I’ve been thinking about this recent post — Boomer life transitions and fundraising — by Jeff Brooks of Future Fundraising Now.

I’ve tended to be a believer in the manna from heaven promised by the fundraising ‘coming of age’ of America’s 76 million boomers.

Huge wealth transfer coming their way. More discretionary income to give away. More time to reflect (and act) upon their personal contribution to making/leaving behind a better world. Yadayada.

And Jeff’s post reflects that optimism.

But I wonder.

Boomers are now pouring into the traditional age 65+ ‘sweet spot’ of giving (about 10,000 will cross that threshold every day for the next 17 years), but giving as a percentage of GDP remains static, and the hard data says both acquisition and retention is falling. Where is the boom?

Instead, Boomers face unexpected financial uncertainty, long-living parents to care for, and struggling offspring to help along (both of the latter consuming that wealth transfer). They’re working as hard as ever, with diminishing progress to show.

They’re getting grumpy, not benevolent.

Reinforcing that, perhaps many are facing the fact that their (our) generation has pretty much mucked everything up (yes, we changed the world all right!) … and are retreating shamefully from the playing field into their (our) caves, hanging on to any leftover marbles. Defeated.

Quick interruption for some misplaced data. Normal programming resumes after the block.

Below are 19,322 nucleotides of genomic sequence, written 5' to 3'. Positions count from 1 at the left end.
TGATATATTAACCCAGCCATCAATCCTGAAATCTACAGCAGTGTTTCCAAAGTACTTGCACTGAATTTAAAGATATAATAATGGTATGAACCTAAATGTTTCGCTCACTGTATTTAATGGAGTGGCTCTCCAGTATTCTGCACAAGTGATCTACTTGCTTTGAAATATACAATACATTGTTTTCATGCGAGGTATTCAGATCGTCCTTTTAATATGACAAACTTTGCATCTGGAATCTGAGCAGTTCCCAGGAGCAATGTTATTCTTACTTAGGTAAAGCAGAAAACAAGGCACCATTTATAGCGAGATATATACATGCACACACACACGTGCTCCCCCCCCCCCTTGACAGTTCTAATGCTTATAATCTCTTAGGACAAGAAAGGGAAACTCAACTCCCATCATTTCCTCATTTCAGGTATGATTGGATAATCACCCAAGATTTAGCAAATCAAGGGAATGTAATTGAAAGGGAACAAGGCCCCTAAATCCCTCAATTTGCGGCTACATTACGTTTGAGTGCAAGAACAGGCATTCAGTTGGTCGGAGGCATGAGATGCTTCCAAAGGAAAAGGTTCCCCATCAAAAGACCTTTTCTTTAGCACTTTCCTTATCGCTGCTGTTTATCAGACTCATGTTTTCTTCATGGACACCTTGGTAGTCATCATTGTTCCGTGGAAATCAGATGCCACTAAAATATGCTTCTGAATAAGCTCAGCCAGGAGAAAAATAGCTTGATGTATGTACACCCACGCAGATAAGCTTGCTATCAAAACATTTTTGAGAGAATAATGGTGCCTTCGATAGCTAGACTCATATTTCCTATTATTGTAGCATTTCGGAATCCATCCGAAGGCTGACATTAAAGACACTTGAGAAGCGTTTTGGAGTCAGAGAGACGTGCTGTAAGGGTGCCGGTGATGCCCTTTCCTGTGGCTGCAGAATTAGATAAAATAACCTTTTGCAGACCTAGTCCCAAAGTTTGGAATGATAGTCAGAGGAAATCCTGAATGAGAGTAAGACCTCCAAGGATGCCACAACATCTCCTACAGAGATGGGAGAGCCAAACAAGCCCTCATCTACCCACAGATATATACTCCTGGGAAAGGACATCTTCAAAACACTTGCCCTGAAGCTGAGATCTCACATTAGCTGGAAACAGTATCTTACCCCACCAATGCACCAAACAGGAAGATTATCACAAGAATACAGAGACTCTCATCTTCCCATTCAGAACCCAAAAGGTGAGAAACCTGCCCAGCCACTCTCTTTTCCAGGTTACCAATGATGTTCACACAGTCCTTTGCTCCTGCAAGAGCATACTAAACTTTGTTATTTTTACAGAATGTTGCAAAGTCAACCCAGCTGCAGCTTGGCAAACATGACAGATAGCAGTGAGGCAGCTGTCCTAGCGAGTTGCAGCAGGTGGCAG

If you were targeting Boomers today (half the Boomer will be age 60+ in two years), would your message be one of hopefulness (“You can still save the world from …!”) or one of guilt (“Don’t leave your grandchildren twisting in the wind!”)?

The question is a bit facetious … but only a bit.

If these folks don’t open their wallets more and soon, a Boomer Bust is on the way.

What do you think?

Tom

P.S. The numbers above are US, but the question applies to all Anglo-Euro societies I believe.

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